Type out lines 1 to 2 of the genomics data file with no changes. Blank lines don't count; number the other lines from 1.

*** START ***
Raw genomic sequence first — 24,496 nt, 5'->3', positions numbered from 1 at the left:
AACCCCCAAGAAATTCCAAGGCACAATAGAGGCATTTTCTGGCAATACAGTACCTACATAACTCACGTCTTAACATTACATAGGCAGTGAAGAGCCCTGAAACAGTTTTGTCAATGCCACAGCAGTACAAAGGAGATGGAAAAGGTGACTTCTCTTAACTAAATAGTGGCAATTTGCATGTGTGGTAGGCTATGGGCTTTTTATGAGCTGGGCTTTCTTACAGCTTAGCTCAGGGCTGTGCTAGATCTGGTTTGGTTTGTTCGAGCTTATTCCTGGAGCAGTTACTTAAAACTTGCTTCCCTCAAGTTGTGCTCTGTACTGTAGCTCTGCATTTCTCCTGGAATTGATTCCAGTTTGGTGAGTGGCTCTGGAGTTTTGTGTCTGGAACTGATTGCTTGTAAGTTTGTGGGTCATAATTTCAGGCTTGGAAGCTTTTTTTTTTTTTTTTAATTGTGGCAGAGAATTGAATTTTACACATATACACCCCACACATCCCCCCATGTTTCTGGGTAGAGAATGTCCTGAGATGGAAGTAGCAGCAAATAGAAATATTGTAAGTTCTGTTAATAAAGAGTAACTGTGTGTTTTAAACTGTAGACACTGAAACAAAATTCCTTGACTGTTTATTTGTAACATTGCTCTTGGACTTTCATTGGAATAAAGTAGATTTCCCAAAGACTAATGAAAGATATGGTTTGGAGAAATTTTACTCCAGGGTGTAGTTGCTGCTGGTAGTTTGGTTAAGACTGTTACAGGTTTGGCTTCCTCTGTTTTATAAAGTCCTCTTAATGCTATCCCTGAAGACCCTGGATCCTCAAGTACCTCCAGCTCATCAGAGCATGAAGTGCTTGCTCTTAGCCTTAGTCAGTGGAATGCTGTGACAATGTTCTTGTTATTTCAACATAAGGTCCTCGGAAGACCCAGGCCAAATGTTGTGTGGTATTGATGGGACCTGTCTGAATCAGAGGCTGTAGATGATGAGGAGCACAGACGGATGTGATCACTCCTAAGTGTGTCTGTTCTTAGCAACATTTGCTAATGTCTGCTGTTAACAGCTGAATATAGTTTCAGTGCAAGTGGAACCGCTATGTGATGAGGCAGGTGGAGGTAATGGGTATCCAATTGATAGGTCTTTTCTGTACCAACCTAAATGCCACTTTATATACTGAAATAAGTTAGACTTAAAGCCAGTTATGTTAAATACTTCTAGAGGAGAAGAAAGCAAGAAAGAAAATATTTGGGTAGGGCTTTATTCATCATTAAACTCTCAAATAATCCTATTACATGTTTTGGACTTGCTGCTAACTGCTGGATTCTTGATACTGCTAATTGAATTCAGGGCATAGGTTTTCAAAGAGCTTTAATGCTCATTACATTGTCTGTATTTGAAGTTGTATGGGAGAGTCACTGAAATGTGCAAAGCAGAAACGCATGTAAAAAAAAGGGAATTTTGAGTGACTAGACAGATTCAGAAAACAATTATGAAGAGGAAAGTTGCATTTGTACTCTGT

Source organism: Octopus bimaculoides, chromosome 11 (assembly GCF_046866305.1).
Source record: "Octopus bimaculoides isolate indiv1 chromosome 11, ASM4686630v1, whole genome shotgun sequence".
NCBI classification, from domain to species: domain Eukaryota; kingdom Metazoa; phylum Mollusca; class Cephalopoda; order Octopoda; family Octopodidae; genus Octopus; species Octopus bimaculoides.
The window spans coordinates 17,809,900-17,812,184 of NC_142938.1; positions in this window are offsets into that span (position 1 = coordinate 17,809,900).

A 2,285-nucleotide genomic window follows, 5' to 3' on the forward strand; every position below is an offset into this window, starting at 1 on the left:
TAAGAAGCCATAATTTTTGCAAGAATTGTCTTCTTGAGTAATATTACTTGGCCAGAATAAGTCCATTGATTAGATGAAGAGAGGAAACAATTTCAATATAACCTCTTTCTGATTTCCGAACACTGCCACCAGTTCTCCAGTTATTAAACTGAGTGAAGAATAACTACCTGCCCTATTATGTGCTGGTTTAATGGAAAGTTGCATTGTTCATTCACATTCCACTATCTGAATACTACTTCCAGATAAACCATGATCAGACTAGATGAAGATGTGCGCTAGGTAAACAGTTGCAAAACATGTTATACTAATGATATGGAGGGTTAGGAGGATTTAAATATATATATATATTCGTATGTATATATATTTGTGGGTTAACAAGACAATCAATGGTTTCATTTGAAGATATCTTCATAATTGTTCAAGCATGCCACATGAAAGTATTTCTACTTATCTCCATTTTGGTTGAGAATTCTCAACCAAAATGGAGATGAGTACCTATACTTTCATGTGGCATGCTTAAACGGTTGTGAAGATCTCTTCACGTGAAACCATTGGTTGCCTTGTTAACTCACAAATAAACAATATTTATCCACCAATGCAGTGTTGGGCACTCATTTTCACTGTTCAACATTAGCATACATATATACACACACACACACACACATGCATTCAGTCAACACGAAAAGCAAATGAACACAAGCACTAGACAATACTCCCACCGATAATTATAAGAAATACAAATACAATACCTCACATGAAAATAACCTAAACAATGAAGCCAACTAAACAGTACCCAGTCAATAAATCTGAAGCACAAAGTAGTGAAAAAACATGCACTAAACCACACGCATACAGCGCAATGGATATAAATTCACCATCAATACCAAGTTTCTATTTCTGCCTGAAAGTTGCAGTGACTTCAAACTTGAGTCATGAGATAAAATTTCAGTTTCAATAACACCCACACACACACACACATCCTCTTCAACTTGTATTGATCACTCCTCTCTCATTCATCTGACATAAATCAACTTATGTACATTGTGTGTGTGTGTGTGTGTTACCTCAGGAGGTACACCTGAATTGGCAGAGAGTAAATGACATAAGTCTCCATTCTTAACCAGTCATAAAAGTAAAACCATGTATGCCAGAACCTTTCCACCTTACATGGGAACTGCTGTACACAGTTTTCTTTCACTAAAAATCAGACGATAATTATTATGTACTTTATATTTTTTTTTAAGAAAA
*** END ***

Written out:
Raw genomic sequence first — 24,496 nt, 5'->3', positions numbered from 1 at the left:
AACCCCCAAGAAATTCCAAGGCACAATAGAGGCATTTTCTGGCAATACAGTACCTACATAACTCACGTCTTAACATTACATAGGCAGTGAAGAGCCCTGAAACAGTTTTGTCAATGCCACAGCAGTACAAAGGAGATGGAAAAGGTGACTTCTCTTAACTAAATAGTGGCAATTTGCATGTGTGGTAGGCTATGGGCTTTTTATGAGCTGGGCTTTCTTACAGCTTAGCTCAGGGCTGTGCTAGATCTGGTTTGGTTTGTTCGAGCTTATTCCTGGAGCAGTTACTTAAAACTTGCTTCCCTCAAGTTGTGCTCTGTACTGTAGCTCTGCATTTCTCCTGGAATTGATTCCAGTTTGGTGAGTGGCTCTGGAGTTTTGTGTCTGGAACTGATTGCTTGTAAGTTTGTGGGTCATAATTTCAGGCTTGGAAGCTTTTTTTTTTTTTTTTAATTGTGGCAGAGAATTGAATTTTACACATATACACCCCACACATCCCCCCATGTTTCTGGGTAGAGAATGTCCTGAGATGGAAGTAGCAGCAAATAGAAATATTGTAAGTTCTGTTAATAAAGAGTAACTGTGTGTTTTAAACTGTAGACACTGAAACAAAATTCCTTGACTGTTTATTTGTAACATTGCTCTTGGACTTTCATTGGAATAAAGTAGATTTCCCAAAGACTAATGAAAGATATGGTTTGGAGAAATTTTACTCCAGGGTGTAGTTGCTGCTGGTAGTTTGGTTAAGACTGTTACAGGTTTGGCTTCCTCTGTTTTATAAAGTCCTCTTAATGCTATCCCTGAAGACCCTGGATCCTCAAGTACCTCCAGCTCATCAGAGCATGAAGTGCTTGCTCTTAGCCTTAGTCAGTGGAATGCTGTGACAATGTTCTTGTTATTTCAACATAAGGTCCTCGGAAGACCCAGGCCAAATGTTGTGTGGTATTGATGGGACCTGTCTGAATCAGAGGCTGTAGATGATGAGGAGCACAGACGGATGTGATCACTCCTAAGTGTGTCTGTTCTTAGCAACATTTGCTAATGTCTGCTGTTAACAGCTGAATATAGTTTCAGTGCAAGTGGAACCGCTATGTGATGAGGCAGGTGGAGGTAATGGGTATCCAATTGATAGGTCTTTTCTGTACCAACCTAAATGCCACTTTATATACTGAAATAAGTTAGACTTAAAGCCAGTTATGTTAAATACTTCTAGAGGAGAAGAAAGCAAGAAAGAAAATATTTGGGTAGGGCTTTATTCATCATTAAACTCTCAAATAATCCTATTACATGTTTTGGACTTGCTGCTAACTGCTGGATTCTTGATACTGCTAATTGAATTCAGGGCATAGGTTTTCAAAGAGCTTTAATGCTCATTACATTGTCTGTATTTGAAGTTGTATGGGAGAGTCACTGAAATGTGCAAAGCAGAAACGCATGTAAAAAAAAGGGAATTTTGAGTGACTAGACAGATTCAGAAAACAATTATGAAGAGGAAAGTTGCATTTGTACTCTGT